US archbishops make nuclear disarmament stand

Nuclear disarmament

On the solemn occasion of the 78th anniversary of the devastating atomic bombing of Hiroshima, two US archbishops and a peace delegation took a stand for nuclear disarmament.

Archbishop Paul Etienne of Seattle and Archbishop John Wester of Santa Fe, New Mexico, along with a Pilgrimage of Peace delegation from their respective archdioceses, participated in an interfaith prayer ceremony and a peace memorial ceremony to commemorate the lives lost.

They also advocated for a world free from the spectre of nuclear weapons.

The interfaith ceremony, led by the Hiroshima Prefecture Federation of Religions, was held at the Atomic Bomb Memorial Mound.

Archbishop Etienne expressed the weight of the moment – “It was hard to fathom that with just one bomb, this entire city along with some 140,000 people died as a result, far more than the tens of thousands gathered this morning to remember them,” he wrote on his blog.

The August 6th, 1945 bombing led to the deaths of thousands and countless others suffered from radiation-related illnesses. The survivors, known as “hibakusha,” continue to bear physical and psychological scars from the tragedy.

Moving interfaith service

During the moving interfaith service, Shinto priests, religious leaders and dignitaries paid their respects, and the Prayer of St Francis of Assisi was read as a poignant reminder of the universal yearning for peace.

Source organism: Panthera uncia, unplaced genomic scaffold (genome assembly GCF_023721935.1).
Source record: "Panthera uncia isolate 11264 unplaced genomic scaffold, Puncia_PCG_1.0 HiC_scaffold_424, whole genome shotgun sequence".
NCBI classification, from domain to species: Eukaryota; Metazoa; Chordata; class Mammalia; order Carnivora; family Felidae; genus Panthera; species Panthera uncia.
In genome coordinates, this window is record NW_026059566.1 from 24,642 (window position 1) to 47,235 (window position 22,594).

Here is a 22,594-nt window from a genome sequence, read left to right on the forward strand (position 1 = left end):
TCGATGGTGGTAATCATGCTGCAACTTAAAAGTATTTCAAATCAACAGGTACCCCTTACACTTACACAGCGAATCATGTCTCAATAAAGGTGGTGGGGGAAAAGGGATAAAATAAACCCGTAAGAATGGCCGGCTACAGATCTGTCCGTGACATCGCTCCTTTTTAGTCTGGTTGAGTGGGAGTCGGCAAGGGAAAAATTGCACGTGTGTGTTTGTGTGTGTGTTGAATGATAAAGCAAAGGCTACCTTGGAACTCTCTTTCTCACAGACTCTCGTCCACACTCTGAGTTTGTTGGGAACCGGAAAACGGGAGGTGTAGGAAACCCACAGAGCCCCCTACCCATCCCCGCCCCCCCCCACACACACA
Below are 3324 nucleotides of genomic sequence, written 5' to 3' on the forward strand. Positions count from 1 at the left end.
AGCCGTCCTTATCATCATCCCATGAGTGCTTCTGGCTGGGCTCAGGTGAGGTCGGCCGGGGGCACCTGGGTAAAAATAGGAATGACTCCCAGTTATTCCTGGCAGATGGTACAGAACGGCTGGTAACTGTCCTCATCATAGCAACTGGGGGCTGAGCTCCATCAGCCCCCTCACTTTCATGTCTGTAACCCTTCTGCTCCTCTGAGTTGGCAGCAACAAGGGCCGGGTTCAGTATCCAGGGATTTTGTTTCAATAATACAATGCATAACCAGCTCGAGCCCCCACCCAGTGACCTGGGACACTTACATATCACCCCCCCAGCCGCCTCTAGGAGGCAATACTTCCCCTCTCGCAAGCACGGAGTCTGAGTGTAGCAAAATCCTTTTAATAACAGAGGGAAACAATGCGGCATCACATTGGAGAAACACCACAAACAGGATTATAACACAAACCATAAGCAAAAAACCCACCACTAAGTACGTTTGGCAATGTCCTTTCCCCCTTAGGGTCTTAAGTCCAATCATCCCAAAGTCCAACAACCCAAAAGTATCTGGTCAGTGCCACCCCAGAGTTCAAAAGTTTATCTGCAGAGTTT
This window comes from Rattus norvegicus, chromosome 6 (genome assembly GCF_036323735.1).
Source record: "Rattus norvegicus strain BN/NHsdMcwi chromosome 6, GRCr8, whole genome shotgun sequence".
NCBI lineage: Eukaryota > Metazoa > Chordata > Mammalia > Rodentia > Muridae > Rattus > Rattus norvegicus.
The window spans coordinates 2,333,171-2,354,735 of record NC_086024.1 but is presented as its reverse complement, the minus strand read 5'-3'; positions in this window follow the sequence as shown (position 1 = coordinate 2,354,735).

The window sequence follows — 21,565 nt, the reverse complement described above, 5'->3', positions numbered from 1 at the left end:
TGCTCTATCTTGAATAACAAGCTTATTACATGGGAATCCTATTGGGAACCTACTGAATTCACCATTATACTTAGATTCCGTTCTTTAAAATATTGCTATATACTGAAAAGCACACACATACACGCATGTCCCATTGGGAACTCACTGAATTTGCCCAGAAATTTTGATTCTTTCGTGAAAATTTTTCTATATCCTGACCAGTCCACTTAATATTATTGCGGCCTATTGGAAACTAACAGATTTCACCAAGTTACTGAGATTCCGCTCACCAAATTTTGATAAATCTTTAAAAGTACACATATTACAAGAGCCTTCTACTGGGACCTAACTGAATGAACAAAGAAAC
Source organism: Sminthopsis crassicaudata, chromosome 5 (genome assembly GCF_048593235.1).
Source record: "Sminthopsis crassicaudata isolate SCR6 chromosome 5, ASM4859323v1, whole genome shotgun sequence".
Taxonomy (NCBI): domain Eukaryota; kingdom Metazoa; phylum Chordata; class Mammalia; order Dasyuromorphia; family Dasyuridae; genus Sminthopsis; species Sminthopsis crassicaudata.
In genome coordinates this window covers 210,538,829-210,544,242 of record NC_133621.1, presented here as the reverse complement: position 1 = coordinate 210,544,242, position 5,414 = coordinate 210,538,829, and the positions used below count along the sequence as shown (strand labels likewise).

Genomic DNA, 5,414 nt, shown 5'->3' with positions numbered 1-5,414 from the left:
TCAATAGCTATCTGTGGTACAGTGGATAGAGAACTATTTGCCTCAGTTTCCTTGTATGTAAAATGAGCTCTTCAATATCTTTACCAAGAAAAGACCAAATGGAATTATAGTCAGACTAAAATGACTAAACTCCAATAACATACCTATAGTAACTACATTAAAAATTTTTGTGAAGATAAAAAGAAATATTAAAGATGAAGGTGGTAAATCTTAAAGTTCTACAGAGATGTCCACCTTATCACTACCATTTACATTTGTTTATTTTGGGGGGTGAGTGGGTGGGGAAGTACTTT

The Pilgrimage of Peace initiative is actively engaging with Japanese bishops to foster relationships and collaborate towards nuclear disarmament. It also extends sincere apologies for the hardships Japan endured due to the bombing.

Following the interfaith service, the Seattle and Santa Fe delegation proceeded to Hiroshima Peace Park where the annual Peace Memorial Ceremony was held.

This event, attended by over 5,000 people representing more than 110 nations, featured speeches from Hiroshima’s mayor, governor, Japan’s prime minister and a representative from the United Nations.

As the Peace Bell resonated at 8:15 am, marking the exact moment the bomb struck Hiroshima, a profound silence filled the air.

Archbishop Etienne emphasised the significance of the younger generation’s role in peace efforts. Two young children read the Children’s Commitment to Peace, inspiring a reminder that everyone can contribute to a better world through simple yet meaningful actions.

The delegation visited Gion Catholic Church, where they shared a homemade lunch with parishioners and watched a documentary about Jesuit priests who were present in Hiroshima during the bombing.

Archbishop Etienne reiterated a resounding call for nuclear disarmament, stating that thousands of nuclear weapons pose a global threat. He urged a shift towards building relationships of care, healing broken bonds and working tirelessly for a future marked by genuine and lasting peace.


National Catholic Reporter

CathNews New Zealand

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News category: World.

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